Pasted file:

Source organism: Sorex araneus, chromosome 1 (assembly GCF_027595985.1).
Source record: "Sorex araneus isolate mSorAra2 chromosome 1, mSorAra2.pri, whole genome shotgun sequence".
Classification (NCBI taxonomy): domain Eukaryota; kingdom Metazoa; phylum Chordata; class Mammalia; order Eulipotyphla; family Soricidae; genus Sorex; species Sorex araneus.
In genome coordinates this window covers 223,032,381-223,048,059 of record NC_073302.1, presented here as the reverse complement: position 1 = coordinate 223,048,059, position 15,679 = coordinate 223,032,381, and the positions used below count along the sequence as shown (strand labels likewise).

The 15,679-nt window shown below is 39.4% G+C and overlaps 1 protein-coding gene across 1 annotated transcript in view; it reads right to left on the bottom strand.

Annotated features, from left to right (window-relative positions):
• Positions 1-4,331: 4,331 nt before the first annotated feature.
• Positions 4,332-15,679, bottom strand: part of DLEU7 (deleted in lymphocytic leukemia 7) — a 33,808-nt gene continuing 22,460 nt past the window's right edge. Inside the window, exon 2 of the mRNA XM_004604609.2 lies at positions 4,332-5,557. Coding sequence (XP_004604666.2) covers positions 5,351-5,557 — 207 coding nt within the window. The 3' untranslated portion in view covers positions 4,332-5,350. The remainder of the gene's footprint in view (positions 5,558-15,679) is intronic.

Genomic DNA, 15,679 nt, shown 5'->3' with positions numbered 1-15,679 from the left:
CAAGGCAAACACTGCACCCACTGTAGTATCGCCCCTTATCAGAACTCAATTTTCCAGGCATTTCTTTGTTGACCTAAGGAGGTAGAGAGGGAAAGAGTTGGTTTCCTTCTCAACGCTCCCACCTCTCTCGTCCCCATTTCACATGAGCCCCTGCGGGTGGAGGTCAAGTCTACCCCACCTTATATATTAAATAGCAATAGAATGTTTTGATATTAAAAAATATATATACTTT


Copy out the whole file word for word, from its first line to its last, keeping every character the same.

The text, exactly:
Source organism: Sorex araneus, chromosome 1 (assembly GCF_027595985.1).
Source record: "Sorex araneus isolate mSorAra2 chromosome 1, mSorAra2.pri, whole genome shotgun sequence".
Classification (NCBI taxonomy): domain Eukaryota; kingdom Metazoa; phylum Chordata; class Mammalia; order Eulipotyphla; family Soricidae; genus Sorex; species Sorex araneus.
In genome coordinates this window covers 223,032,381-223,048,059 of record NC_073302.1, presented here as the reverse complement: position 1 = coordinate 223,048,059, position 15,679 = coordinate 223,032,381, and the positions used below count along the sequence as shown (strand labels likewise).

The 15,679-nt window shown below is 39.4% G+C and overlaps 1 protein-coding gene across 1 annotated transcript in view; it reads right to left on the bottom strand.

Annotated features, from left to right (window-relative positions):
• Positions 1-4,331: 4,331 nt before the first annotated feature.
• Positions 4,332-15,679, bottom strand: part of DLEU7 (deleted in lymphocytic leukemia 7) — a 33,808-nt gene continuing 22,460 nt past the window's right edge. Inside the window, exon 2 of the mRNA XM_004604609.2 lies at positions 4,332-5,557. Coding sequence (XP_004604666.2) covers positions 5,351-5,557 — 207 coding nt within the window. The 3' untranslated portion in view covers positions 4,332-5,350. The remainder of the gene's footprint in view (positions 5,558-15,679) is intronic.

Genomic DNA, 15,679 nt, shown 5'->3' with positions numbered 1-15,679 from the left:
CAAGGCAAACACTGCACCCACTGTAGTATCGCCCCTTATCAGAACTCAATTTTCCAGGCATTTCTTTGTTGACCTAAGGAGGTAGAGAGGGAAAGAGTTGGTTTCCTTCTCAACGCTCCCACCTCTCTCGTCCCCATTTCACATGAGCCCCTGCGGGTGGAGGTCAAGTCTACCCCACCTTATATATTAAATAGCAATAGAATGTTTTGATATTAAAAAATATATATACTTT